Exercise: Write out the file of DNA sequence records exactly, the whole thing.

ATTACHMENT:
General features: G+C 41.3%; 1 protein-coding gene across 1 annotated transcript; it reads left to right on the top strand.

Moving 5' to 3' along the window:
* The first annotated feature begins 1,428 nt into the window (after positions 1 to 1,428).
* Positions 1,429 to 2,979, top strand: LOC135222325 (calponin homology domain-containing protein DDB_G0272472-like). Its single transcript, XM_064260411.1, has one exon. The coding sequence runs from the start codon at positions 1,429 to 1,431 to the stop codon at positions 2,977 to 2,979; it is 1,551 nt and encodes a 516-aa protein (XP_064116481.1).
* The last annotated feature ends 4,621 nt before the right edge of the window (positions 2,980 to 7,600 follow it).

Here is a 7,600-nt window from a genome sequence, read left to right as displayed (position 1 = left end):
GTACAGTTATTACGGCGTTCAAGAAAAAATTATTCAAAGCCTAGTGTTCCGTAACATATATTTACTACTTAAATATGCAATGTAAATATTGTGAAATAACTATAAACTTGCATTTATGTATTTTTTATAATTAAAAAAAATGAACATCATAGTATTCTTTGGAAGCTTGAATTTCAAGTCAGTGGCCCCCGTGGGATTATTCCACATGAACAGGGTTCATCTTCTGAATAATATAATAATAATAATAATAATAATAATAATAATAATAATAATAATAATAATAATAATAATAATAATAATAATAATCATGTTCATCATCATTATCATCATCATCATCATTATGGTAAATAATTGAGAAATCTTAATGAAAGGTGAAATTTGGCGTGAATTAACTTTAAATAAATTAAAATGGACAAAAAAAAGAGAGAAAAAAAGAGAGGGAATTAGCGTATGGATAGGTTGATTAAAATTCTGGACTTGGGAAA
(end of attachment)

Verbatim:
General features: G+C 41.3%; 1 protein-coding gene across 1 annotated transcript; it reads left to right on the top strand.

Moving 5' to 3' along the window:
* The first annotated feature begins 1,428 nt into the window (after positions 1 to 1,428).
* Positions 1,429 to 2,979, top strand: LOC135222325 (calponin homology domain-containing protein DDB_G0272472-like). Its single transcript, XM_064260411.1, has one exon. The coding sequence runs from the start codon at positions 1,429 to 1,431 to the stop codon at positions 2,977 to 2,979; it is 1,551 nt and encodes a 516-aa protein (XP_064116481.1).
* The last annotated feature ends 4,621 nt before the right edge of the window (positions 2,980 to 7,600 follow it).

Here is a 7,600-nt window from a genome sequence, read left to right as displayed (position 1 = left end):
GTACAGTTATTACGGCGTTCAAGAAAAAATTATTCAAAGCCTAGTGTTCCGTAACATATATTTACTACTTAAATATGCAATGTAAATATTGTGAAATAACTATAAACTTGCATTTATGTATTTTTTATAATTAAAAAAAATGAACATCATAGTATTCTTTGGAAGCTTGAATTTCAAGTCAGTGGCCCCCGTGGGATTATTCCACATGAACAGGGTTCATCTTCTGAATAATATAATAATAATAATAATAATAATAATAATAATAATAATAATAATAATAATAATAATAATAATAATAATAATAATCATGTTCATCATCATTATCATCATCATCATCATTATGGTAAATAATTGAGAAATCTTAATGAAAGGTGAAATTTGGCGTGAATTAACTTTAAATAAATTAAAATGGACAAAAAAAAGAGAGAAAAAAAGAGAGGGAATTAGCGTATGGATAGGTTGATTAAAATTCTGGACTTGGGAAA